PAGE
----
The Finley Project offers support for grieving mothers

Mom creates charity after loss

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  • | 10:32 a.m. August 20, 2014
Photo by: Isaac Babcock - Tags on never-worn dresses and toys never to be played with line the walls of Finley's would-be nursery.
Photo by: Isaac Babcock - Tags on never-worn dresses and toys never to be played with line the walls of Finley's would-be nursery.
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It’s the perfect baby girl’s room: A ballet theme with soft pink touches all over, a miniature tulle tutu hangs from the wall. A burlap banner hanging over her crib spells out her name: Finley. Dozens of boxes of unopened diapers spill over the top shelf of a closet filled with frilly dresses, tags swaying off sleeves as the door is opened.

Noelle Moore holds up a tiny pink-and-white-striped hat and races off to find the coordinating sweater with little bows on its pockets. Finley was going to wear those on the day she came home. That day would never come.

“You never got to used it, like her diapers, they were waiting for her ready to be used, a whole closet full of clothes, and boxes and boxes of diapers,” Moore said. “She never got to wear any of them.”

Finley Elizabeth Oblander was born with brain damage on July 25, 2013. She had brown hair and a sweet, upturned nose, and long fingers like her mom. It was sometimes scary to hold her because of the tubes and wires attached, but Moore reveled in the moments spent with her daughter’s soft skin touching hers.

“I loved holding her, oh my gosh it was quite a production, but I loved to hold her,” Moore said. “She was so warm.”

Twenty-three days later, she was gone.

Moore couldn’t eat or sleep. After her daughter died, the sight of a baby was so hard she’d leave a cart full of groceries in the middle of a store.

The Maitland resident knew that other moms out there were going through the same difficulties, and she knew from her own experience there wasn’t a resource available to help. To answer that need she created The Finley Project, which is awaiting its nonprofit designation. The organization helps moms with funeral planning, meals, house cleaning, healing massages, a support group and counseling.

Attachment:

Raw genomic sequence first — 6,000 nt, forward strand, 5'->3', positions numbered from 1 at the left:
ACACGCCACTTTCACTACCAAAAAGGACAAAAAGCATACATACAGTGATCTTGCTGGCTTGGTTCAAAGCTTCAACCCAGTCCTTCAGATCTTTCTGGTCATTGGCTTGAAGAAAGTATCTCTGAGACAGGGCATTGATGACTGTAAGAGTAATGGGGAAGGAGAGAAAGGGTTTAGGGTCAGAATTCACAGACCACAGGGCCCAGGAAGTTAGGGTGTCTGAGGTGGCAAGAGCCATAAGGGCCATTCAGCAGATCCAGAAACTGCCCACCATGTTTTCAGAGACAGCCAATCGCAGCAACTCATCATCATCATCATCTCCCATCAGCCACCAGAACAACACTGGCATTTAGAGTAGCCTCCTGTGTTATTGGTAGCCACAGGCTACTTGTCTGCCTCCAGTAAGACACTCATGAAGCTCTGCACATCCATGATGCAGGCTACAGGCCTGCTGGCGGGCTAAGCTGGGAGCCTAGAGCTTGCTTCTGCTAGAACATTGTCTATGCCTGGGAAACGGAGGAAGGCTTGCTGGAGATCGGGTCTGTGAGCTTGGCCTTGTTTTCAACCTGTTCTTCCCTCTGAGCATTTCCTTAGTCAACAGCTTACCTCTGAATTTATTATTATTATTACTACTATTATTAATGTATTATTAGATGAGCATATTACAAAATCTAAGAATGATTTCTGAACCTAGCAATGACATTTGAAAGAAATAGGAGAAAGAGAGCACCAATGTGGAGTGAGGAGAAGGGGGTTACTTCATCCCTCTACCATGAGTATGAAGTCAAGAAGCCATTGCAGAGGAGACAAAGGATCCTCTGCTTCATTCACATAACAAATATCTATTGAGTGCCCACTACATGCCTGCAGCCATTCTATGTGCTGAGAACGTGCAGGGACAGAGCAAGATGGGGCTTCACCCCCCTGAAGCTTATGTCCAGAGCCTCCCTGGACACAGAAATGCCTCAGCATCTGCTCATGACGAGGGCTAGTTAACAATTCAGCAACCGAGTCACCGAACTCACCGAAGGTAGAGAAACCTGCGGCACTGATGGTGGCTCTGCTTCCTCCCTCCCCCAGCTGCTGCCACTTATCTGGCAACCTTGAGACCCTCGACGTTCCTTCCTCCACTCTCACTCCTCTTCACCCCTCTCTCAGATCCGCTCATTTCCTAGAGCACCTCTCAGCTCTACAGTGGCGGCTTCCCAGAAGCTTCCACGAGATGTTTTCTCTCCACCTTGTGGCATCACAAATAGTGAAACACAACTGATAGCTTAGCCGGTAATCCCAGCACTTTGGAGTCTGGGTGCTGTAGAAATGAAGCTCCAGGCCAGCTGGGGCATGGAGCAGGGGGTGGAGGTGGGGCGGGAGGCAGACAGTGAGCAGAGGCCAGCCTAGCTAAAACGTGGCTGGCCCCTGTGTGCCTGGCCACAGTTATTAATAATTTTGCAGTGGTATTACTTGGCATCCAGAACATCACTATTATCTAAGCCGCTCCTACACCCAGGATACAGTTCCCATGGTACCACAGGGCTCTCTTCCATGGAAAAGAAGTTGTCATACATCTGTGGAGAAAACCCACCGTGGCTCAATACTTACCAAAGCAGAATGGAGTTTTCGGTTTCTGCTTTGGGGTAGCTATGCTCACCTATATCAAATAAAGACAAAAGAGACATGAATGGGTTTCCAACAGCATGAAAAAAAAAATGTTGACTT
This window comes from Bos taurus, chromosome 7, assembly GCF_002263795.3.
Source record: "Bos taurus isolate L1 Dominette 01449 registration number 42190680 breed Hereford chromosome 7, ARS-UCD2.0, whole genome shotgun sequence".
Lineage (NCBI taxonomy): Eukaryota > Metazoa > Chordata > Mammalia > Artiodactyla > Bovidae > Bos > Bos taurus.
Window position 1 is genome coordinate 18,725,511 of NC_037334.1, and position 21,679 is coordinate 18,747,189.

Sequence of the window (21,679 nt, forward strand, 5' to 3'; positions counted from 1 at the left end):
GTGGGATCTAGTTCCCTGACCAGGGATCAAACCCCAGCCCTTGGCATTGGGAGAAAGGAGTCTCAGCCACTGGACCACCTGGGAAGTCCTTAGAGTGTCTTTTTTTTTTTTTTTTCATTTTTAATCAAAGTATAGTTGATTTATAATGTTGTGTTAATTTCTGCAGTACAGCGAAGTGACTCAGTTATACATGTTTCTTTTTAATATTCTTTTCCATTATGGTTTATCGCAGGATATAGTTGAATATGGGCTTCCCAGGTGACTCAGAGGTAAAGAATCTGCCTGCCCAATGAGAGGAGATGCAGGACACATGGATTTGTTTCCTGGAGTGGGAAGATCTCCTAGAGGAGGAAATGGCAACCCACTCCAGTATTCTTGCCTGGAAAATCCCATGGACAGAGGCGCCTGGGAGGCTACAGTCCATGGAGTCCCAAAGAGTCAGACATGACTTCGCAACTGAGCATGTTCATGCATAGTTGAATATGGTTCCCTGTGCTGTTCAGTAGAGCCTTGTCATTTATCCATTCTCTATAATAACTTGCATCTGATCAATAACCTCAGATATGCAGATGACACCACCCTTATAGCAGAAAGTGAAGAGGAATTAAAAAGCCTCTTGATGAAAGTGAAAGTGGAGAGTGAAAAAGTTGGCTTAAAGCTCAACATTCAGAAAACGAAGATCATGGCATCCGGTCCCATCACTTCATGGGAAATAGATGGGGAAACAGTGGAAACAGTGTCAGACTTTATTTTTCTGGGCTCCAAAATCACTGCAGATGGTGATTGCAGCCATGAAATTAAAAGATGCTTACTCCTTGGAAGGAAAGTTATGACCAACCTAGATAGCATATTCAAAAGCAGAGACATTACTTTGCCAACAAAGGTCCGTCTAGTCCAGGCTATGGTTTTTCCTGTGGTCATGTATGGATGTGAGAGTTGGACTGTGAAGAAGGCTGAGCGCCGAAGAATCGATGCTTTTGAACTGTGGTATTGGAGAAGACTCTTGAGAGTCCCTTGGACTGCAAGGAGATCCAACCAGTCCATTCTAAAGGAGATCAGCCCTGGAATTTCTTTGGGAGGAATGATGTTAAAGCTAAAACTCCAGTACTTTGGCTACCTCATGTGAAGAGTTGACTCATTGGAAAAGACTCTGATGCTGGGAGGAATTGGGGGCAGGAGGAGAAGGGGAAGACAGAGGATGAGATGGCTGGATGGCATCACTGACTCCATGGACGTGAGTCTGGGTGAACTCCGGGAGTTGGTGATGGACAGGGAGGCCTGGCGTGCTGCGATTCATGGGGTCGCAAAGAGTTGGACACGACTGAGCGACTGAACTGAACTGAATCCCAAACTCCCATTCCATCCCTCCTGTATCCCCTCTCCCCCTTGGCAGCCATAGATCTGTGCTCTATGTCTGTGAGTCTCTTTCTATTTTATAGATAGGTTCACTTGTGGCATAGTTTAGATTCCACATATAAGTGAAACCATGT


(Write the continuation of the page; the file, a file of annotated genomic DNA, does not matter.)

“She’s not really capable of doing those things; it’s too much,” Moore said of mothers who return home to an empty crib. “She’s really worried about staying alive.”

Katie Brown, secretary for the organization and a neonatal intensive care unit respiratory therapist for Florida Hospital South who took care of Finley, said that there isn’t anything like this out there. Moore, she said, is the best person to start it.

“Noelle has been in their shoes, and she’s had and felt all those same emotions of reluctance and fear and anxiety to kind of delve into that grief,” Brown said. “She wants to help facilitate them through those different areas so that they can start to heal and be restored and be made whole again.”

For more information about The Finley Project and to apply to receive help, visit Contact Noelle at if you’re a business owner that’s interested in offering donations. The organization is most in need of restaurant and grocery gift cards for moms.

They kicked off the start of TFP with an event to celebrate what would have been Finley’s first birthday this year. Immediately moms started contacting Moore, including Lyndie Giles, who lost her son Greyson in July.

“Losing an infant is not only tragic, it’s just so traumatic, and to have those services … could be extremely beneficial to moms,” she said.

They’ve talked every day since. Moore is a shoulder to cry on, a person who can listen to Giles’ sobs, her anger and frustration.

“Any loss or any death is sad and heart wrenching, but when you have all these dreams and hopes put into a child, the nursery, the bottles … you come home and just it’s even more tragic … you’re expecting your baby to come home any day and that’s not how it’s supposed to work,” Giles said. “No parent is supposed to bury their child.”

Moore said she wants to be a first contact for moms. Working on the TFP is one way Moore has healed herself.

“It keeps me connected to her but in a really healthy way because I’m helping people through her,” Moore said.

And while the pain is still there and the tears still happen, Moore is healing. She smiles through the hurt, but there’s hope behind her eyes. They say that when a mother who’s lost a child sees a rainbow, that’s a sign, a “rainbow baby” that shows she’ll be a mother again. Moore has seen double rainbows twice, once the day Finley died, and once on her first birthday.

“I’m going to have twins,” she said with a smile. “Oh my gosh, how cool would that be?”


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